I was excited to visit Colorado last month. Over 30 local LBGT publishers from around the country convened in Denver for our annual conference. In addition to reuniting with these colleagues from across the country, I was excited to see Dylan Rush again. My final night in Denver I went to Charlie's Denver with fellow publisher Jerry Cunningham who was one of the judges for the Miss Gay Central States pageant at Charlie's. Now I had been to Charlie's Las Vegas many times before, but what a difference it makes walking into a non-smoking gay bar.
In all my years, I had never been to a drag queen pageant, so I was excited to see what all the fuss was about. During the introduction of the judges and promotor, emcee and reigning Miss Gay America Suzy Wong also introduced Champagne Bubbles from New York in the audience.
During one of the breaks I went over and introduced myself to Ms. Bubbles and a week later we had a chance to talk.
QLife: That was a chance encounter meeting at Charlie's. Were you there to support the pageant?
Champagne: I just went out there. because my friend was out that night. I wanted to go out and visit with my buddy and it happened to be the same weekend as Miss Gay Central States America. I walked in the door, we were looking at some jewelry. One of the former title holders asked my name, I said "Stephen" and she said, "Wait, you're Champagne Bubbles!" I thought "how does she know this!" and my girlfriend leans over and whispers "You're a celebrity! Everyone knows who you are!" Kind of? I don't know... I'm just me. I'm just a small little drag queen from New York City.
QLife: Doesn't that in and of itself make you a celebrity? You're competing in the pageants.
Champagne: A drag queen from New York City? There's like 8,000 of us here.
QLife: We're fortunate to be able to interview so many of the RuPaul queens before the season airs. It's fascinating to talk to them when their social media is so small, then watch it jump when the cast is announced and again when the season airs.
Champagne: It all gets thrown at you like BOOM! You get a ton of press and PR thrown in your face and if you don't know how to manage it you get thrown to the wolves. I've been getting a lot of friend requests from friends I don't already know. Now I'm hearing all this buzz about myself like "She's the wildcard!" I'm going through what all the other girls are going through, stressing out, wondering how I'm going to pay for all this. working two jobs and managing all of this at the same time. But people are excited I'm competing again.
Katya was judging one of the competitions and comes up to me after and says "Champagne, I'm so proud of you for not giving up. I was afraid you weren't going to compete again because I ripped into you."
I said to her, "Look do I look like a person that doesn't have a backbone? And do I look like I'm not going to be standing on my two feet after YOU rip into me?" Then I pulled out my phone and looked for the gown that she ripped into me for, and said "Look at me now! I took all of your edits into consideration"
She goes, "Gimme a high five! Attagirl! Now apply it toward nationals."
QLife: Tell me a little more about the MGA pageant system.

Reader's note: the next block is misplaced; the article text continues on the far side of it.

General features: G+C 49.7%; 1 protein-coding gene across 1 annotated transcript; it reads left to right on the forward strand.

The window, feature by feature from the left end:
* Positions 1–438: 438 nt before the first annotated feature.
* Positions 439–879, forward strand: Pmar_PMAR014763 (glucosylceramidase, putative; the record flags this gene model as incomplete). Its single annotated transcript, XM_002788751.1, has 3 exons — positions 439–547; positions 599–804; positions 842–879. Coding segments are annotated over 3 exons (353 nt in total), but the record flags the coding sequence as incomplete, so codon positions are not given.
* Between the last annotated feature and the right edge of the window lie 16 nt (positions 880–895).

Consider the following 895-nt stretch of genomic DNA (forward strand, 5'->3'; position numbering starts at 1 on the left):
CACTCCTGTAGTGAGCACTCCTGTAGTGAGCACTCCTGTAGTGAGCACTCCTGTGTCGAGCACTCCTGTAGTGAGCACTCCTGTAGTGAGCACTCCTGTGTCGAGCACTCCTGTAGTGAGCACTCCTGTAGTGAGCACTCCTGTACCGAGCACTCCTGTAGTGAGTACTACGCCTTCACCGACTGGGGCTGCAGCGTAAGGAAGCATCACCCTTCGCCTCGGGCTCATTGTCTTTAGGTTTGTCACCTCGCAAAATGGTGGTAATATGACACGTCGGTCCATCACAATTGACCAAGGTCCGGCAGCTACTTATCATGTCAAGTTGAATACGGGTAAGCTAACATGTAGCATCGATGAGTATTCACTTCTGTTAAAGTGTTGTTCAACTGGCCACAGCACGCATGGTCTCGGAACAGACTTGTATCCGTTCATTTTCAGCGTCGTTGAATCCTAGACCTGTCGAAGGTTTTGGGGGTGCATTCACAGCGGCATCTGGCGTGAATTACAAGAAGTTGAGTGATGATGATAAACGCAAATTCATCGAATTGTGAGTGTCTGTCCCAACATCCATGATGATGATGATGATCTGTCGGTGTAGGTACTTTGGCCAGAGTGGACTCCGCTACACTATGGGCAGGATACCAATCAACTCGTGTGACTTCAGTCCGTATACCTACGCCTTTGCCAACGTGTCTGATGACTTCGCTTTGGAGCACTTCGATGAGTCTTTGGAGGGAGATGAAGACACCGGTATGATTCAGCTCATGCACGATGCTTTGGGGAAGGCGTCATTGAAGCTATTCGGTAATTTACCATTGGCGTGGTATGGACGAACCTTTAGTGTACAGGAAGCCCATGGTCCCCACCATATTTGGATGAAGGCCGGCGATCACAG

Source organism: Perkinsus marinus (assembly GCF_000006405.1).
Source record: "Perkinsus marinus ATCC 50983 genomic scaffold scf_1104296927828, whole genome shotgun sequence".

Champagne: Miss Gay America's has been around for 47 years. Their motto is "Boys are boys, and female impersonation is an art." In order to compete, you have to be a boy "from the chin down."—I like to say 'tits to toes'. You can't have any breast enhancements, hormones, body enhancements, plastic surgery that wouldn't be done on your face. They really capitalize on that female impersonation. They'll be crowning the 47th Miss Gay America this October.
QLife: If you win, what are your responsibilities?
Champagne: Your responsibilities are to represent the brand and the former winners, take what the platform is and work with the promoters and the owners on what they want to do with the system and how they want it to grow and be more successful. You go back out there and get more people involved to make it the best system out there. It's one of the only pageant systems that only allows men and based on female impersonation.
And while I still enjoy champagne–and booze in general–but if you have a crown on your head you can't be intoxicated.
QLife: When did you first start doing drag?
Champagne: About 4 1/2 years ago on a dare. I got dared by one of my good friends because she was having a "boob-voyage" party before her breast reduction and we were out sporting our ta-tas. One of my friends dared me to go as Jessica Rabbit. So I got the red dress and the auburn wig and purple gloves and just walked into the party.
I was involved in a pretty bad relationship and it was right after that when I started this journey. I discovered who I was. There was this creative energy and outlet that I wasn't channeling correctly. Once I became a drag queen and coming into that character, My really close friends said, "Now that we see you embracing this character, we're so happy. We always knew who you were, but now we see Stephen. because you are embracing this Champagne Bubbles character."
QLife: What are your upcoming shows?
Champagne: I'm a Lips girl. My permanent shift there is Sunday brunch. Miss Fire Island is September 9th The next benefit show I have coming up is on September 17th at Therapy on 52nd street at 5:30 right after my Lips shift. I have Tina Burner, The Countess Mascara, Jackie Cox, and Sutton Lee Seymour.
Miss Gay America Pageant will be held October 4th - 7th at the Hyatt Regency in New Orleans.